Lean Manufacturing

Visual Management and Glass Walls

By Jon Miller Updated on May 24th, 2017

Transparency is a key word these days, especially when it comes to the mishandling of vast sums of other people’s money by smart people who already have lots of it and should know better. Governments, institutional investors, corporate boards, I’m looking at you. Perhaps someday we will think back on these days as the sunset of the era when we put our money in fuzzy things called social insurance or individual retirement accounts, instruments which like a black box flight recorder we couldn’t really look inside until it was pulled out of the flaming wreckage.

Luckily in some areas we have woken up from the state blissful trust in non-transparent processes. In the more down-to-earth business of making things, whether these things are food, durable goods, people healthy, or code, we increasingly demand to understand not only what goes in the process and what comes out, but what’s happening in the process itself. Lean practices built on visual management and problem solving are increasingly taking root in manufacturing, healthcare, and the public sector processes, but still not enough at the level of the most critical level of making decisions.

One of the clients with whom I have had the pleasure of working for over a decade started out as a typical small factory filled with walls dividing office from office, office from factory, one factory area from other areas. Naturally, this also divided people. Special systems and processes were required to bring people together at specified times for specific purposes. These events were called meetings.

None of these walls were transparent, none of them helped make problems visible or to solve them. Each time my friend Jeff knocked down one of them, the biggest question was “What took you so long?” Now Jeff and his management team sits in a ring of desks in the middle of the shop floor.

At the local and personal level, we know very well that looking someone in the eye is the best, if not the only way, to know what they are really thinking. Humans process 85% of sensory information through vision, the other 15% through touch, smell, taste, hearing. For dogs, smell plays the dominant role in their senses. In the parallel universe where dogs are people, this article is all about olfactory management and odorant-permeable walls. But I digress. We know that seeing is believing, yet we are comfortable erecting walls between ourselves and the truth, whether it be the facts on the gemba or the questionable purposes to which our trusted political leaders and financial advisors are putting our money. What odd behavior. Would a blood hound follow a trail of quarry it couldn’t smell?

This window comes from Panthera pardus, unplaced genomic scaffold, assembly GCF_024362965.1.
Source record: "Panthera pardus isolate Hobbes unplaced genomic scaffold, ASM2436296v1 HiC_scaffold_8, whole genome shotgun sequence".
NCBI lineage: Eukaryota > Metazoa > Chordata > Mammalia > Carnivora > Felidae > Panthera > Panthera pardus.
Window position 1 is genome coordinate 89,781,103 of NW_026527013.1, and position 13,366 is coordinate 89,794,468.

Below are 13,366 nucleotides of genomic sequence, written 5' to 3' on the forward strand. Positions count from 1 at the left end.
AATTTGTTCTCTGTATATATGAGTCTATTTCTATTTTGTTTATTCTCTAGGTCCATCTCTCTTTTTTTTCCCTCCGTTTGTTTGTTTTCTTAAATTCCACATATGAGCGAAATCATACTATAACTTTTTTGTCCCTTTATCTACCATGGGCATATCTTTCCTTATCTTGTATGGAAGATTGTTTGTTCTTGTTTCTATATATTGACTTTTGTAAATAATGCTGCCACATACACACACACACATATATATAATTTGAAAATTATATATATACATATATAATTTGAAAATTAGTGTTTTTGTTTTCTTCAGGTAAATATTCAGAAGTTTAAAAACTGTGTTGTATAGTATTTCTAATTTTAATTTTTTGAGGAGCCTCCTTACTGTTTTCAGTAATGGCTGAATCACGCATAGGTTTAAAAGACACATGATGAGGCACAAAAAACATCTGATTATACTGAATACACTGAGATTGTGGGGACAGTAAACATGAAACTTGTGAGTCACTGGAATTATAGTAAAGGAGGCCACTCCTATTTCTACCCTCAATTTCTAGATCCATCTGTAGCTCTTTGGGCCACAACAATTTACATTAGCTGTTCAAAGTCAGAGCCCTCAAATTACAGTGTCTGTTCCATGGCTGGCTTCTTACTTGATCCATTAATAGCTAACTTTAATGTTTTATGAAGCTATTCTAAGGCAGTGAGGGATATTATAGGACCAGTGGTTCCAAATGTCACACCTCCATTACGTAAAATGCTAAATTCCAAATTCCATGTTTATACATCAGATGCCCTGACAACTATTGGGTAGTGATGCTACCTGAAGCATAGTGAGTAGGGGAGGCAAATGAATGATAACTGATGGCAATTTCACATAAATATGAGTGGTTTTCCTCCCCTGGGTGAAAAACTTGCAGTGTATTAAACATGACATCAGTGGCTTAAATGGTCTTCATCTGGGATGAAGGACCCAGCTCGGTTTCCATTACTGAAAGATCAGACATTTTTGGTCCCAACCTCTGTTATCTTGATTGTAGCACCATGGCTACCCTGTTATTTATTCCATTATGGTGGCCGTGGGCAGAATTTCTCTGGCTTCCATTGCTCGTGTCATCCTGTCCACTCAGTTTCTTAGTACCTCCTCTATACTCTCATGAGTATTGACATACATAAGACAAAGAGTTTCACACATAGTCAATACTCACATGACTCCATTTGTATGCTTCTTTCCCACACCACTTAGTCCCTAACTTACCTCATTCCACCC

In the bookstore in Milan, pictured above, the mechanics of the escalator are exposed through glass walls. This creates an attractive visual effect when combined with the weathered brick of the building which was centuries old. Many lean thinking organizations replace opaque equipment covers, doors and walls with glass (or plexi glass) to make the condition of the working interior visible. Others do it to make the workspace appear more modern, save on construction materials or lighting cost. Whatever the reasons, glass walls are a trend to encourage. The more we do, the sooner this idea of visual management and glass walls will make the leap to financial and ethical governance issues.

Was there ever a financial crisis whose approach, in hindsight, was not signaled like the roar and shake of a freight train? Was there ever an armed conflict which on reflection, could have gone much better for all involved or been totally avoided with some extended time spent talking, eating, laughing eye-to-eye with the adversary? Was there ever a badly managed shop floor whose solution wasn’t obvious to the trained eye of a lean practitioner? History is a humanity’s glass wall.

The truth, as they say, will out. Problems hidden rarely get better on their own. Answers to problems are like plant life; to grow they need sunlight, air, dirt and water. Visual management of the issues provides the light and air. The dirt comes from our hands and our shoes which we get dirty lending a hand as we clear away the wreckage. The water – be sure to bring your own, it’s thirsty work.

  1. Jamie Flinchbaugh

    November 9, 2011 - 1:02 am

    When I was at Chrysler, the Chrysler Technology Center was built more like a mall, with large open spaces and long glass walls. The layout allowed true improved communication as you could see where people where and just go to see them.
    Transparency is key both literally and figuratively, especially in the evolution of further and further distribution of decision making.
    Jamie Flinchbaugh

  2. Vernon V Tabb

    November 20, 2011 - 4:53 pm

    I retired from an employer where there were a lot of structural walls. I understand that at least some of those have come down. But, possibly even more important is the other impediment, namely human walls. Many people believe that they can do it alone or that if they go to others then the others will get the credit for any success that results. This employer also had no trust in their lower level staff and prevented them from seeing through a glass wall that exists with many entities, namely the internet and/or the intranet. Let people do research, let them network, and listen to what they learn. Yes, and monitor those who abuse the opportunity. I am now looking for a job with a company where management and labor work together and are willing to learn from each other the better ways (kaizen).

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